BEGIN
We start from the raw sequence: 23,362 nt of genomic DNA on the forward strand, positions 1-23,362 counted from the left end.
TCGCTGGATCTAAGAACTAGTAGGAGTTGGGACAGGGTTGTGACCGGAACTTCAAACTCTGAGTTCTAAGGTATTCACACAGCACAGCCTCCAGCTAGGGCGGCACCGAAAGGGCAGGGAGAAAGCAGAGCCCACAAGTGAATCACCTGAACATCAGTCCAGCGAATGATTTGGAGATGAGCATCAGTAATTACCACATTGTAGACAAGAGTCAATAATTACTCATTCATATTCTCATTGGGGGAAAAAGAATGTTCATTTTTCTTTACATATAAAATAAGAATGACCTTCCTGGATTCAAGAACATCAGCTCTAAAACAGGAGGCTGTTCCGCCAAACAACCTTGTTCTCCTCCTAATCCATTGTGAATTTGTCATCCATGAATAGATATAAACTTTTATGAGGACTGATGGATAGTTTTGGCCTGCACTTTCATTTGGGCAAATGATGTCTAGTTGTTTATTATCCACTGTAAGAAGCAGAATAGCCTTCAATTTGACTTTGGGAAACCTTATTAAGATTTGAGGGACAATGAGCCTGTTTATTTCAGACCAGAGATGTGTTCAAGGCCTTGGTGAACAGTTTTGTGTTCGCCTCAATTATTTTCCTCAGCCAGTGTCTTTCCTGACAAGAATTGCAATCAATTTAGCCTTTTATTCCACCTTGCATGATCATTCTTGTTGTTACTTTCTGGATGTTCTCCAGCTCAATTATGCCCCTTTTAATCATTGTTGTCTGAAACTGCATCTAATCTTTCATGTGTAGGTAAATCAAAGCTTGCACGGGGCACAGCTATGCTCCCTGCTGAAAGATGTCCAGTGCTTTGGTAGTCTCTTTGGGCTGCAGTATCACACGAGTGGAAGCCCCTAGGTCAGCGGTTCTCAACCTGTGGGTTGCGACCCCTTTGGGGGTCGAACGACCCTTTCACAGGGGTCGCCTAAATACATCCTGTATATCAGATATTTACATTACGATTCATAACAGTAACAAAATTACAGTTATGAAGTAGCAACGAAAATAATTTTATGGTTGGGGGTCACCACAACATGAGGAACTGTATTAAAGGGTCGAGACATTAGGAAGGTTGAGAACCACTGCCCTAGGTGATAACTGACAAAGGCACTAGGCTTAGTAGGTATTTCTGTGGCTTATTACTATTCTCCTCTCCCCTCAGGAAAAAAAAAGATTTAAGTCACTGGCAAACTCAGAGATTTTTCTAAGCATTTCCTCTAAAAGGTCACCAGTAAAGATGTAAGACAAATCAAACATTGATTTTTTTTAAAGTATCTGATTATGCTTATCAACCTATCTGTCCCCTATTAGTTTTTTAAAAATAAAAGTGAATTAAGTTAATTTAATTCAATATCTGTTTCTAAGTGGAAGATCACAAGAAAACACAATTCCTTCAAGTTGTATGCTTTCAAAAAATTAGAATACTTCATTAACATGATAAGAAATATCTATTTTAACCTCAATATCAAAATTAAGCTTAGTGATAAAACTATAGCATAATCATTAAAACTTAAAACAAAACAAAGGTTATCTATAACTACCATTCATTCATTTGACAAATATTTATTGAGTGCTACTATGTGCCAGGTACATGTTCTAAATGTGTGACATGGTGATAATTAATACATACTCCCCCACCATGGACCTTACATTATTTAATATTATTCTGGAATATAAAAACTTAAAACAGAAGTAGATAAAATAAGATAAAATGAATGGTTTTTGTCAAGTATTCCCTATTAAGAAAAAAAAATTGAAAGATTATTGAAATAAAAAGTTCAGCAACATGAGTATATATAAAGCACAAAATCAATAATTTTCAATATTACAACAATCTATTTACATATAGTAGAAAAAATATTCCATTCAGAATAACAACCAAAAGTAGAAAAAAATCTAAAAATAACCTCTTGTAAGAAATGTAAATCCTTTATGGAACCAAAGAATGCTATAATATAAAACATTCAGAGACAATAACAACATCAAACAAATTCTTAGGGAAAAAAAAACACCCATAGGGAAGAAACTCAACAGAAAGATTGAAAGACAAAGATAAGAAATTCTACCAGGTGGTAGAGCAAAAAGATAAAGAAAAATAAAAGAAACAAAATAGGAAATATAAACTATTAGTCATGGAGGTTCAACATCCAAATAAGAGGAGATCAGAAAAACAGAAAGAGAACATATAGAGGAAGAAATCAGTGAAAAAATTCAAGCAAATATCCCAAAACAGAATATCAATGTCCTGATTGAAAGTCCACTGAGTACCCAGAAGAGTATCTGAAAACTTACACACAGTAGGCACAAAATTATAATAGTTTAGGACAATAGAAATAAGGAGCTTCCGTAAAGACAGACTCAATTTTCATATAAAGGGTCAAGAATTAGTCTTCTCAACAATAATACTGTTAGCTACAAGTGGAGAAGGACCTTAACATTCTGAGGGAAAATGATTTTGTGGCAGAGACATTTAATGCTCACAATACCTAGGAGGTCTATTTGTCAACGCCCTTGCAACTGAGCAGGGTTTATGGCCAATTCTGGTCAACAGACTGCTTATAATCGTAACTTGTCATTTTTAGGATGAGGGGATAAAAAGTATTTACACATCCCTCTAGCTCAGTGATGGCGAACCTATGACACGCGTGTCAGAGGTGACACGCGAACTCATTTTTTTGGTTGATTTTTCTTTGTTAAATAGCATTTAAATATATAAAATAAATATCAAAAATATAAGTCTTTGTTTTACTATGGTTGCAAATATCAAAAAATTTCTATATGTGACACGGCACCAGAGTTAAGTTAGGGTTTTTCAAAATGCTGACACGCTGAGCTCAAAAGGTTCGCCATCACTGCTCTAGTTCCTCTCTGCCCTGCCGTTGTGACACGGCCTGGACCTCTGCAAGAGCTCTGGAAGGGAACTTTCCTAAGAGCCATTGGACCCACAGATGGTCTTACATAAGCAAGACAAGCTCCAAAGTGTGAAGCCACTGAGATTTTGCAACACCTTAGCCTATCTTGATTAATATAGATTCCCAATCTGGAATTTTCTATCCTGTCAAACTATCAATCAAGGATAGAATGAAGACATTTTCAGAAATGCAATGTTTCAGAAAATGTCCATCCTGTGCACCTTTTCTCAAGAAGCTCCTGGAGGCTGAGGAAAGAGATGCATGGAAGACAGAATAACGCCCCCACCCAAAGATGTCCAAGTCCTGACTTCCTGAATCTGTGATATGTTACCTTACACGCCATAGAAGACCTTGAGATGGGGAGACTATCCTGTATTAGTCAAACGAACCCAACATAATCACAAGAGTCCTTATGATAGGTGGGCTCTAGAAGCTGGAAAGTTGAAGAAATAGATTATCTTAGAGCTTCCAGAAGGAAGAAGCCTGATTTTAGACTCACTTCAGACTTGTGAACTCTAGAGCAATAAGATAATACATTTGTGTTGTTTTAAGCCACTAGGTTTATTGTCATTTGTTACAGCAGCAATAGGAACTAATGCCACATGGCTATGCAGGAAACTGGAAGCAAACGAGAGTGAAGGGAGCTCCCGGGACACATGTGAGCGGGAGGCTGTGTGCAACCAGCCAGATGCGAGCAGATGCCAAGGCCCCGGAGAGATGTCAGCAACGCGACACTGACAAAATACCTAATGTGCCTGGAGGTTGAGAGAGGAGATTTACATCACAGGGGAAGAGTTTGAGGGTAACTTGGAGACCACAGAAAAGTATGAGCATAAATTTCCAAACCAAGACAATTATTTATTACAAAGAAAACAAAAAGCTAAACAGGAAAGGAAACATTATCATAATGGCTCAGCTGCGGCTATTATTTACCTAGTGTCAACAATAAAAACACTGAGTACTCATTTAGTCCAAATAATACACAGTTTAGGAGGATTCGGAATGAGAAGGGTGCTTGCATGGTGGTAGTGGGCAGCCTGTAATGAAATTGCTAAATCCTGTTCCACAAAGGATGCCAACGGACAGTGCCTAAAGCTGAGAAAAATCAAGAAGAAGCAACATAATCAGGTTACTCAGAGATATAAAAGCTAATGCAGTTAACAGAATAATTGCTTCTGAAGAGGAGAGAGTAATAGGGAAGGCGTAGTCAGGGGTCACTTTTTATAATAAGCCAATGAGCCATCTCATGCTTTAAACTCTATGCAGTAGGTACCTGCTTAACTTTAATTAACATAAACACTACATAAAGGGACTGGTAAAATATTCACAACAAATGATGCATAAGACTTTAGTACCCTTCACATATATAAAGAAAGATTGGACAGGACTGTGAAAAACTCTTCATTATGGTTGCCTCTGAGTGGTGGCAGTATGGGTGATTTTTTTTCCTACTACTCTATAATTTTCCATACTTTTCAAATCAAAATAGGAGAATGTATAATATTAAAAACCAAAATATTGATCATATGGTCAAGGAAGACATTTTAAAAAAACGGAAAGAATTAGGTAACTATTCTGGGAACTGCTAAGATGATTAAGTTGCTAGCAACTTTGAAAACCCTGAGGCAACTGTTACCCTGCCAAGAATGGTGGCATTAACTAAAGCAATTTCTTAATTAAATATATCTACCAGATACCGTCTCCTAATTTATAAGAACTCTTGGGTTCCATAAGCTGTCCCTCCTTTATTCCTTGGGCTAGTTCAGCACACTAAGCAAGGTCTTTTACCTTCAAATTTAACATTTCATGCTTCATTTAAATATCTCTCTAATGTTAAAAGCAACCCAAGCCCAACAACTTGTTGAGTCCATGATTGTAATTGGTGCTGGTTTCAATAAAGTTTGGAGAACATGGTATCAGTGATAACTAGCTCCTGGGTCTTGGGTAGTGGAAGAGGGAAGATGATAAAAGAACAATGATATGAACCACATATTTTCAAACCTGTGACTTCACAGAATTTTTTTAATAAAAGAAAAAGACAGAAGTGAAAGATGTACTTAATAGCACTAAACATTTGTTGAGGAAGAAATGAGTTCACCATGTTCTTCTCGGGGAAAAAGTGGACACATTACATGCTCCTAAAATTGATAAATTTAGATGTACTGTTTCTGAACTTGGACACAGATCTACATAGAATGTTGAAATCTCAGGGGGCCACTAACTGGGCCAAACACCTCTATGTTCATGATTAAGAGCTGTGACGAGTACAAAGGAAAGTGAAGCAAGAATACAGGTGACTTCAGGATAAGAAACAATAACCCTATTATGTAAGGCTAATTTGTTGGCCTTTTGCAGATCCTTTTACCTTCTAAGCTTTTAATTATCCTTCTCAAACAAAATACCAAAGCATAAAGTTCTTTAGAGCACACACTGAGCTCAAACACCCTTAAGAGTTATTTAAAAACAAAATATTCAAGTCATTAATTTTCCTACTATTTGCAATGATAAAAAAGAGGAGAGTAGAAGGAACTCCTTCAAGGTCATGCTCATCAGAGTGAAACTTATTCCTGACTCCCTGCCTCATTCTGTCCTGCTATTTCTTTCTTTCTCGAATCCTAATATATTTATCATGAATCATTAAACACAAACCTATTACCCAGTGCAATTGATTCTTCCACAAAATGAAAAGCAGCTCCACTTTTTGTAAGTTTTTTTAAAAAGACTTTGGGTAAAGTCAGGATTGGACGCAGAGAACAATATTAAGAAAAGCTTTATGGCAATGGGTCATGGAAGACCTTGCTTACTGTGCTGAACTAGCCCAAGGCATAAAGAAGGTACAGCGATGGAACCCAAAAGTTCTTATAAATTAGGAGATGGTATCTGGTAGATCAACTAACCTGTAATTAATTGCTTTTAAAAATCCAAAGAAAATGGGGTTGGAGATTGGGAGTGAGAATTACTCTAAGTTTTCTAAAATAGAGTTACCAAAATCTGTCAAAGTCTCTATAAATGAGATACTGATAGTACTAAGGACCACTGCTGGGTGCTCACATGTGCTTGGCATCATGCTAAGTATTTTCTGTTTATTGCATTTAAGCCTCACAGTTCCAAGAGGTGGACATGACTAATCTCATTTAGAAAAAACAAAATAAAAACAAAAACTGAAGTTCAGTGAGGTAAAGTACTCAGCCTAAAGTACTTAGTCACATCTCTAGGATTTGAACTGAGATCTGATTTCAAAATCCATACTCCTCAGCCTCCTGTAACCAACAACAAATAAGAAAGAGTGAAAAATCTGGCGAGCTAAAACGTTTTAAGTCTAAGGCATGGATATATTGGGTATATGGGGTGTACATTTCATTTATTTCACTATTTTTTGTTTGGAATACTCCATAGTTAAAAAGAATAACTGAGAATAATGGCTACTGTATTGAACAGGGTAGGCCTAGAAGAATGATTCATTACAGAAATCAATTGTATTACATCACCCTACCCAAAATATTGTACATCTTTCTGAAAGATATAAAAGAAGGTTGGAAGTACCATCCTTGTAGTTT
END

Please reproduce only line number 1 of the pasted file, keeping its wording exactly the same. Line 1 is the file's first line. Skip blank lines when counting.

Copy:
We start from the raw sequence: 23,362 nt of genomic DNA on the forward strand, positions 1-23,362 counted from the left end.